Our entry into West Pakistan is via the spectacular Khyber Pass and our first stop is Peshawar. The drive itself is uneventful, with Anussorn asleep in the back having caught some sort of lurgi, a clear sky, other vehicles for company and no drama, so what many would consider to be the most spectacular part of the trip is a pleasant half-days drive. After the previous countries, Pakistan feels like being back home with double-decker buses, English names and signs plus everyone speaks English.
Accommodation is cheap, so no point in camping and we end up in a cheap hotel.
Meet the Dhobi Wallah
There are showers and a dhobi wallah to wash our clothes. As the price is reasonable, we give him most of our clothes which he promises to return the next day. They are returned clean but look as if they have been cleaned with sandpaper as the collars and cuffs of the shirts are frayed. We are not happy and the dhobi wallah is confused – he feels he has done us all a great favour by getting the clothes spotlessly clean but it is a perfect example of a clash of cultures. Driving through rural areas, we often passed groups of women washing clothes – winding them into long shapes and whacking them against the rocks before rinsing them out in the river – something that always amused Anussorn.
Years later, my Indian wife tells me that dhobi wallahs always beat the hell out of clothes. In the UK, she is amazed that bed linen lasts so long and does not have to be thrown away after a year. We pay the dhobi wallah but go back to washing our own clothes.
Trip of a Lifetime
During our journey to Peshawar we pick up an Australian couple and for some reason the conversation in the Land Rover turns to drugs – this is the hippy trail, after all. The hashish from Nepal has opium in it? to help the monks there with their meditation? Only a few minutes later, they ask to be dropped off and casually donate a small foil-wrapped dark brown lump the size of a sugar cube “Someone gave it to us, we don’t need it, goodbye”. Unlike some, we have not come on this trip for drugs and debate what to do with it. On reflection, we decide to try it sometime soon as it is not the sort of stuff we want to carry round for too long.
The occasion comes a day or so later one evening at Peshawar after we have eaten. Two of us smoke it, whereas I decide to eat mine after which we lie back to see if this has been worth the fuss. We wait. Insect sounds of the evening start to acquire an echo and brightly coloured images and thoughts come into my head – rather like the end of Stanley Kubrik’s 2001-A Space Odyssey a film which I have seen four times. All jolly good fun but after a while, another voice in my head says “Can we go home now?” But the film is inside my head, I cannot leave by the exit and leave the cinema. It just goes on…and on…and on. The thought that I can’t get out of this cinema starts to scare me. Easy to see why people jump out of windows and off high buildings on a bad trip or one that is never going to end. Eventually it wears off and we manage to function normally the next day. I have no wish to repeat it – definitely the trip of a lifetime.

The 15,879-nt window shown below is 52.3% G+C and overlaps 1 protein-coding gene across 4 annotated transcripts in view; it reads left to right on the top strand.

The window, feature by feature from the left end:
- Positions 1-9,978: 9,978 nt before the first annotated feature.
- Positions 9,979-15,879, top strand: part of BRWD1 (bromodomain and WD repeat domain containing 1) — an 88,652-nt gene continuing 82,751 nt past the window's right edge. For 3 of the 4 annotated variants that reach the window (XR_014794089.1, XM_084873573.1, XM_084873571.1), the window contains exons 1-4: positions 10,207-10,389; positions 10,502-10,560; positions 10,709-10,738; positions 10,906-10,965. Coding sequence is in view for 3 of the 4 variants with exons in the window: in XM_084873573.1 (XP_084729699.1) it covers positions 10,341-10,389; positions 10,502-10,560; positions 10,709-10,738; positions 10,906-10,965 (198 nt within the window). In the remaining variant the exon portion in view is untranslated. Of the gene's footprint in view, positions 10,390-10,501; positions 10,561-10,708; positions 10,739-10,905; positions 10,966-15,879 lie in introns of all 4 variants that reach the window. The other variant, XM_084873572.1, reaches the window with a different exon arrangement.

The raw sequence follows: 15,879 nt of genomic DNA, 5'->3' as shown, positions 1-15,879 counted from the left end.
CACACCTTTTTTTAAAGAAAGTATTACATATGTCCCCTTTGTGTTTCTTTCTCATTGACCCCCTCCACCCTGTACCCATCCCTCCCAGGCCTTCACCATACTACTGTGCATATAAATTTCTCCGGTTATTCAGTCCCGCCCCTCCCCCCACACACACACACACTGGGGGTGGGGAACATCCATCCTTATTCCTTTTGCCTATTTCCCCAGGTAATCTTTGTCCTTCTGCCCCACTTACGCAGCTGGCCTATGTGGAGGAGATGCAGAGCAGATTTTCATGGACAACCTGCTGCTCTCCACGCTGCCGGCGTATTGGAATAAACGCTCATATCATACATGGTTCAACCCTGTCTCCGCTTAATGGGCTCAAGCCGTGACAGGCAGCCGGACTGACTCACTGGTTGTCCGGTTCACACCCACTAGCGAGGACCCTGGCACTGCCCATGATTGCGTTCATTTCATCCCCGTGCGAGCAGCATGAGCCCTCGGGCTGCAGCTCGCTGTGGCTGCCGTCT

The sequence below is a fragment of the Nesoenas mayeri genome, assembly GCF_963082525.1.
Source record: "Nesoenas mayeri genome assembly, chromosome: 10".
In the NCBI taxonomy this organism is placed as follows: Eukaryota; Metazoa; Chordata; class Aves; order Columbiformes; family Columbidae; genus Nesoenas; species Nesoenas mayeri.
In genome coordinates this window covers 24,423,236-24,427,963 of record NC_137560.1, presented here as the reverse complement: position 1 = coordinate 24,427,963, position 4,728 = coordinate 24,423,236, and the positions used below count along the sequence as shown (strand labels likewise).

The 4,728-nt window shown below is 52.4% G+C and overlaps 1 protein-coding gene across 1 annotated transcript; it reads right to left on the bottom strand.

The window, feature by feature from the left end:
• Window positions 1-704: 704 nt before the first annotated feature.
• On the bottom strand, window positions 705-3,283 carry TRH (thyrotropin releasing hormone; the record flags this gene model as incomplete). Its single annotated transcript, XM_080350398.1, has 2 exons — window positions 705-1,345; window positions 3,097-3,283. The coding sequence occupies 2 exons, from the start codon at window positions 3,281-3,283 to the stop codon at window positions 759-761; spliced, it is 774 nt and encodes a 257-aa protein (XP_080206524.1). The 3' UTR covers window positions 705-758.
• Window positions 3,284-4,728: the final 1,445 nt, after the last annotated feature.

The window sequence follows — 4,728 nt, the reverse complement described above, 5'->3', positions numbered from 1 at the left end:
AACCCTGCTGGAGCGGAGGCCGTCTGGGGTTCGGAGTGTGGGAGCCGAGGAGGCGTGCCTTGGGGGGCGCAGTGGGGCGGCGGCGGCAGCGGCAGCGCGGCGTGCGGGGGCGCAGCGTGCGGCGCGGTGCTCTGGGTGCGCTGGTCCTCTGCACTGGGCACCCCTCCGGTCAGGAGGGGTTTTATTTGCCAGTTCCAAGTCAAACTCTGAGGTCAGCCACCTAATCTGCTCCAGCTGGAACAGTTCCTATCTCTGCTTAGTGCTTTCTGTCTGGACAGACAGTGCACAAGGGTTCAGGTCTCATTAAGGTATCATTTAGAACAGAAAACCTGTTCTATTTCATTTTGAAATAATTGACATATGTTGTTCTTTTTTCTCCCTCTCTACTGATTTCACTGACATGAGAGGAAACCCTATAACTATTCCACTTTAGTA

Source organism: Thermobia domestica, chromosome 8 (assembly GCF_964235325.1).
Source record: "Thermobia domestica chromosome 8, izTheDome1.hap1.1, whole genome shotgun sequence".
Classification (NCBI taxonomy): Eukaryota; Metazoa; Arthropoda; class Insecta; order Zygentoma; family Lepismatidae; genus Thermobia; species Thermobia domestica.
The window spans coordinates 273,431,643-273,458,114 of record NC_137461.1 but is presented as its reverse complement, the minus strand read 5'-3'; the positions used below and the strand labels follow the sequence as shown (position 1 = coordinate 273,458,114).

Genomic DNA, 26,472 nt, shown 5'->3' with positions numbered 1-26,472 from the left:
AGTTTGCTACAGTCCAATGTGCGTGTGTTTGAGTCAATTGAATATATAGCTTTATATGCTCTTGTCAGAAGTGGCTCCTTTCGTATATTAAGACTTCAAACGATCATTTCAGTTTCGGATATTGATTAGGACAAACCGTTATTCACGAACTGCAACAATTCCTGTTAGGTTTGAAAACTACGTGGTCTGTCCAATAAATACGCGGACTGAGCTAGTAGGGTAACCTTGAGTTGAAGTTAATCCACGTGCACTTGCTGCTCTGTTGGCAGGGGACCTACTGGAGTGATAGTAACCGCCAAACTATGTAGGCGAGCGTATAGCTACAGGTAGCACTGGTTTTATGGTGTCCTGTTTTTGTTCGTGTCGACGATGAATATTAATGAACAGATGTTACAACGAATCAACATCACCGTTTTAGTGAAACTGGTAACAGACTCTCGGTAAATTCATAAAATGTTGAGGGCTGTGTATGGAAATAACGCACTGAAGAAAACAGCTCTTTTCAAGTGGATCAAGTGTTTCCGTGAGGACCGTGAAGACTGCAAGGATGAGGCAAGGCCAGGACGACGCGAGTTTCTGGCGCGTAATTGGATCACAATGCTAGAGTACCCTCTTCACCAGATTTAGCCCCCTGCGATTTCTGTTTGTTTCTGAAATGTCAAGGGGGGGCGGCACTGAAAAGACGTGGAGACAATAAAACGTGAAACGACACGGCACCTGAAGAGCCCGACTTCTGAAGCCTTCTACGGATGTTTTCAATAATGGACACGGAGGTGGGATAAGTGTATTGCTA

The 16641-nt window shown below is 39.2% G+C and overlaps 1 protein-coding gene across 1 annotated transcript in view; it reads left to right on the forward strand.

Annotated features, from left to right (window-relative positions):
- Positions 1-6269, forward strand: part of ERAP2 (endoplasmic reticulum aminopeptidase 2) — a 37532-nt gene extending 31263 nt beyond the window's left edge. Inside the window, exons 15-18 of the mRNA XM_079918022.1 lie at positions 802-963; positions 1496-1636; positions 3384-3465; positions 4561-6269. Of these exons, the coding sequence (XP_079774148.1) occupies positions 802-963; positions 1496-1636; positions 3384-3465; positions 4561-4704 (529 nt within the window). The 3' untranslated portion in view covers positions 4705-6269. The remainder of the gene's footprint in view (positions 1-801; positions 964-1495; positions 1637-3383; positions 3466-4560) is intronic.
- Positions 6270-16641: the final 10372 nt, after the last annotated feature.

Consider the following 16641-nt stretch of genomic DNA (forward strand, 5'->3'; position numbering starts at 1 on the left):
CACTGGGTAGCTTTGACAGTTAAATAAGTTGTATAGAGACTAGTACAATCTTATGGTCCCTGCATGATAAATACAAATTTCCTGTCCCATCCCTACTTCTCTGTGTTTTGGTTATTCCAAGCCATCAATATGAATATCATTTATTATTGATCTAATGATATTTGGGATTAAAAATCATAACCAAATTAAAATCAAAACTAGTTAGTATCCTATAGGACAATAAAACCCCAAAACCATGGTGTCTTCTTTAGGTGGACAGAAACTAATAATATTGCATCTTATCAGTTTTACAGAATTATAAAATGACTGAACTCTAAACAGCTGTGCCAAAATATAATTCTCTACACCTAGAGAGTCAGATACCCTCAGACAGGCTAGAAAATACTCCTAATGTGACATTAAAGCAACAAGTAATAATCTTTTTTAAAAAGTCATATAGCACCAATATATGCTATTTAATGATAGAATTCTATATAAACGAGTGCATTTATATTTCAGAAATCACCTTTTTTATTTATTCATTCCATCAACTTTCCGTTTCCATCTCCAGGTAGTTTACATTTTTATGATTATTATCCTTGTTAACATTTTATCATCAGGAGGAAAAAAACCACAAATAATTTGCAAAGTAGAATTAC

Our AA notes tell us about the Kohat and Kolat passes which are tribal areas about 3 hours drive away from Peshawar. These places are famous for their replica guns which some people display on their walls as ornaments – makes a change from the usual flying ducks, one wag said.
Pakistan is being ruled by a military government so we are used to seeing soldiers everywhere, but after driving to these places for a while, they are conspicuous by their absence. The drive is along a valley with hills either side. Getting near to our destination we notice large areas of white flowers. Someone mentions that they are poppies.
Funny, but aren’t poppies usually red?
We then notice that they are cultivated neatly in fields rather than growing wild at the edge of fields or roads, as with European poppies. The penny finally drops……they are opium poppies! Definitely not mentioned in the guide book.
We get to the village and park the Land Rover. It is a warm clear sunny day and we walk towards a thumping sound coming from the nearest building, which turns out to be a hashish factory. The contraption to make hashish from the marijuana leaves consists of a pit into which the marijuana leaves are thrown where they are pounded into paste. It is a cross between a mortar and pestle and a see-saw. A man presses his foot down on one end of the see-saw and lets the pestle bit fall onto the leaves and stalks in the pit. Once at the right consistency, a lump is removed and cut down into a kilo slab reminding one of a large bar of chocolate. Last touches are searing the sides with an iron roller kept in a tray of red hot charcoal and a gold seal is imprinted on this still-warm block of hashish. This “seal of quality” is kept with some gold dust in an old tobacco tin on the earthen floor. Among the guys is a tall young man who seems to nibble on the hashish much of the time. Probably an addict, his eyes have a glazed look and he laughs and grins at us, but he seems harmless enough. In spite of the very low price (only a few per cent of the UK street value) we decide to go and look at the gun shops instead.